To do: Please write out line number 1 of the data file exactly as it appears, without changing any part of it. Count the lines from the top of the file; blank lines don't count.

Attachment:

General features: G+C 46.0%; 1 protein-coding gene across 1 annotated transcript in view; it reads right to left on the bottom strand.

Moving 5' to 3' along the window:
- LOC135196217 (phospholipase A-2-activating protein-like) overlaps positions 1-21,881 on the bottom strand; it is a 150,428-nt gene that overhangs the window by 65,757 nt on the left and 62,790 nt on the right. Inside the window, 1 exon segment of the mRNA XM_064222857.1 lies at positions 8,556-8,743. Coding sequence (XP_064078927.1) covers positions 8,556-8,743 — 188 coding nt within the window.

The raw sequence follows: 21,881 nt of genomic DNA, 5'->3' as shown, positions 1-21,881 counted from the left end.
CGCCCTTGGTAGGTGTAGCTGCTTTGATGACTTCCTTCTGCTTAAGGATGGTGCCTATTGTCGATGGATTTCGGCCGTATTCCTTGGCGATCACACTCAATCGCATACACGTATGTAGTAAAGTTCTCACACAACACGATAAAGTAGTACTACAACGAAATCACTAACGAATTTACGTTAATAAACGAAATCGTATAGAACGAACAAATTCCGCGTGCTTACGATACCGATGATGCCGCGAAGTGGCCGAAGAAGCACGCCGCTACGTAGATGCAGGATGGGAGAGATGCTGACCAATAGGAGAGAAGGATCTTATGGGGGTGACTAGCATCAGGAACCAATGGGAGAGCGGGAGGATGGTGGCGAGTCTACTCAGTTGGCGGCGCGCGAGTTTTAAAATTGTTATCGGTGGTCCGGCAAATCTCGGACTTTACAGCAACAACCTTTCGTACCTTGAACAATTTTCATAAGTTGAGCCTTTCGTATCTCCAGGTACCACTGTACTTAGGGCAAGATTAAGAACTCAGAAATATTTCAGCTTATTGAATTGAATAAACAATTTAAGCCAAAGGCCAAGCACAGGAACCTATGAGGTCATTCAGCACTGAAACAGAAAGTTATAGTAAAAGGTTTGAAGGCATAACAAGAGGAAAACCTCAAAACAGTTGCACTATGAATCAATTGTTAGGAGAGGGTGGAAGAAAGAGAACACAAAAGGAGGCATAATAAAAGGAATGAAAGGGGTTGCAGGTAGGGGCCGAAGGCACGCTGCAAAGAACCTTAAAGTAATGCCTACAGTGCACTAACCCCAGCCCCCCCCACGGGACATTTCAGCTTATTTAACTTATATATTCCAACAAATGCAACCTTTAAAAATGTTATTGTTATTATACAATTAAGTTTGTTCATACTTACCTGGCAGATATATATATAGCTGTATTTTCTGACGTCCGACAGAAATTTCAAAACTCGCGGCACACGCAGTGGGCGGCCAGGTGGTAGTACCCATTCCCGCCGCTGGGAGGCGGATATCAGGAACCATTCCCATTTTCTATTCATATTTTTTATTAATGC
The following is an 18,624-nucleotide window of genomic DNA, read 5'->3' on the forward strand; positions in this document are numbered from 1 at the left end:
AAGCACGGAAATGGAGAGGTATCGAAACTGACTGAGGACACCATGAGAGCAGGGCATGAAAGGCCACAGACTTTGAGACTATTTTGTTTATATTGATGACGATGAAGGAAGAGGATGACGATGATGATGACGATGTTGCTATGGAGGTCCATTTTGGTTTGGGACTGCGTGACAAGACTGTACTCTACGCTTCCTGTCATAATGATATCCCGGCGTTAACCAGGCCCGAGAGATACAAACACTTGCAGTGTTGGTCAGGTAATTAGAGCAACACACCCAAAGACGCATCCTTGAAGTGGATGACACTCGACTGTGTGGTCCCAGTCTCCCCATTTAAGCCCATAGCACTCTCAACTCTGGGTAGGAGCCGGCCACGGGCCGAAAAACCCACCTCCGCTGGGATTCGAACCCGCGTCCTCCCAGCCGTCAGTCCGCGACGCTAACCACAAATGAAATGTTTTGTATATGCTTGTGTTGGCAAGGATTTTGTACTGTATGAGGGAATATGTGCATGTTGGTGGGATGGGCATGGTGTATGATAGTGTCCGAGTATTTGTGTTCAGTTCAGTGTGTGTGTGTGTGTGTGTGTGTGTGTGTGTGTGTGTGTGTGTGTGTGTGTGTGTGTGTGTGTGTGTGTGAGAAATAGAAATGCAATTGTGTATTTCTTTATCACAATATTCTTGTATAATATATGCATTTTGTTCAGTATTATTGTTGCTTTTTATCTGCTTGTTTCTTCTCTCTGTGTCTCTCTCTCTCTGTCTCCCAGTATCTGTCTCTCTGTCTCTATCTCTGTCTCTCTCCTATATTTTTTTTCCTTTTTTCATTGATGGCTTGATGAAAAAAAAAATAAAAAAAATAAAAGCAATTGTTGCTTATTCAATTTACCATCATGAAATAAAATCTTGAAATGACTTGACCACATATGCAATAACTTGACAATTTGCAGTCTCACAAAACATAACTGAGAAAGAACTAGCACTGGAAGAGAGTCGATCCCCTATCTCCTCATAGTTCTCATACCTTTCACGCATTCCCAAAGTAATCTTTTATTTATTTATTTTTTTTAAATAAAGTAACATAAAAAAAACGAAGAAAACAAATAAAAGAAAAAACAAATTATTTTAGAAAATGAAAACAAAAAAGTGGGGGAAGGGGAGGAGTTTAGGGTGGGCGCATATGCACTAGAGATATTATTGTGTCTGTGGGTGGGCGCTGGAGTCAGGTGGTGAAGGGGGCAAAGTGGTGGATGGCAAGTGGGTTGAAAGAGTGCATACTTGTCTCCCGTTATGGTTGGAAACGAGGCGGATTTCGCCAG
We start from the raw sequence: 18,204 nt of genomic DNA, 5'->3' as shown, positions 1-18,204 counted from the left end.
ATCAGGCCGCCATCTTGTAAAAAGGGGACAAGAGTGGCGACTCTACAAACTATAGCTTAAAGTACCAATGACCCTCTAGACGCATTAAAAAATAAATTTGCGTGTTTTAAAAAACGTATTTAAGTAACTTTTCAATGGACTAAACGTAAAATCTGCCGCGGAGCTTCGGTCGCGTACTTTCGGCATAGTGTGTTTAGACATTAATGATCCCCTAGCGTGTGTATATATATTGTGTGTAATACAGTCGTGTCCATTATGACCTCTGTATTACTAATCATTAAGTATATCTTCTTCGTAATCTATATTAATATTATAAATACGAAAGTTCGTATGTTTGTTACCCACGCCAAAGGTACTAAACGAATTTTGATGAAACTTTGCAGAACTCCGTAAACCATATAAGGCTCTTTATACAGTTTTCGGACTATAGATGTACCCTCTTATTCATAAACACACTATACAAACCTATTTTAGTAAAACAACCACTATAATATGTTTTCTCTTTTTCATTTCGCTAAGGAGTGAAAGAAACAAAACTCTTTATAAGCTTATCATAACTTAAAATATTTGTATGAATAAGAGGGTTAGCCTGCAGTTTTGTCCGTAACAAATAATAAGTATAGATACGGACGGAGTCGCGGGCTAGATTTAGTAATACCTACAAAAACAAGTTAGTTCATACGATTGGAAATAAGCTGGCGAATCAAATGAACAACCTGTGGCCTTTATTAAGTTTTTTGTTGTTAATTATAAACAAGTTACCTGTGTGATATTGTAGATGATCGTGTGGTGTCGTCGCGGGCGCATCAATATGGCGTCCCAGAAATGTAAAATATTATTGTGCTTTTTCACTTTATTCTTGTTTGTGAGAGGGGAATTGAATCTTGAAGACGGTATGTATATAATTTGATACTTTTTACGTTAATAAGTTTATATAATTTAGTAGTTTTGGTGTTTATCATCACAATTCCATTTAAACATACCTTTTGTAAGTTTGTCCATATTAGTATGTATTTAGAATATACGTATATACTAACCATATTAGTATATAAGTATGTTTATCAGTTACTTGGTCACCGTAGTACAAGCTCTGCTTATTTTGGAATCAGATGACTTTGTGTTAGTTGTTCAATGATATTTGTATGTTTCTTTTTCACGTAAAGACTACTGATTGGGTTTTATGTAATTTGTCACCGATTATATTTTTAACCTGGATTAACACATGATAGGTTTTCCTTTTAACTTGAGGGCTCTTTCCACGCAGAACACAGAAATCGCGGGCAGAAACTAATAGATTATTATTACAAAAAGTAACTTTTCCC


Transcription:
General features: G+C 46.0%; 1 protein-coding gene across 1 annotated transcript in view; it reads right to left on the bottom strand.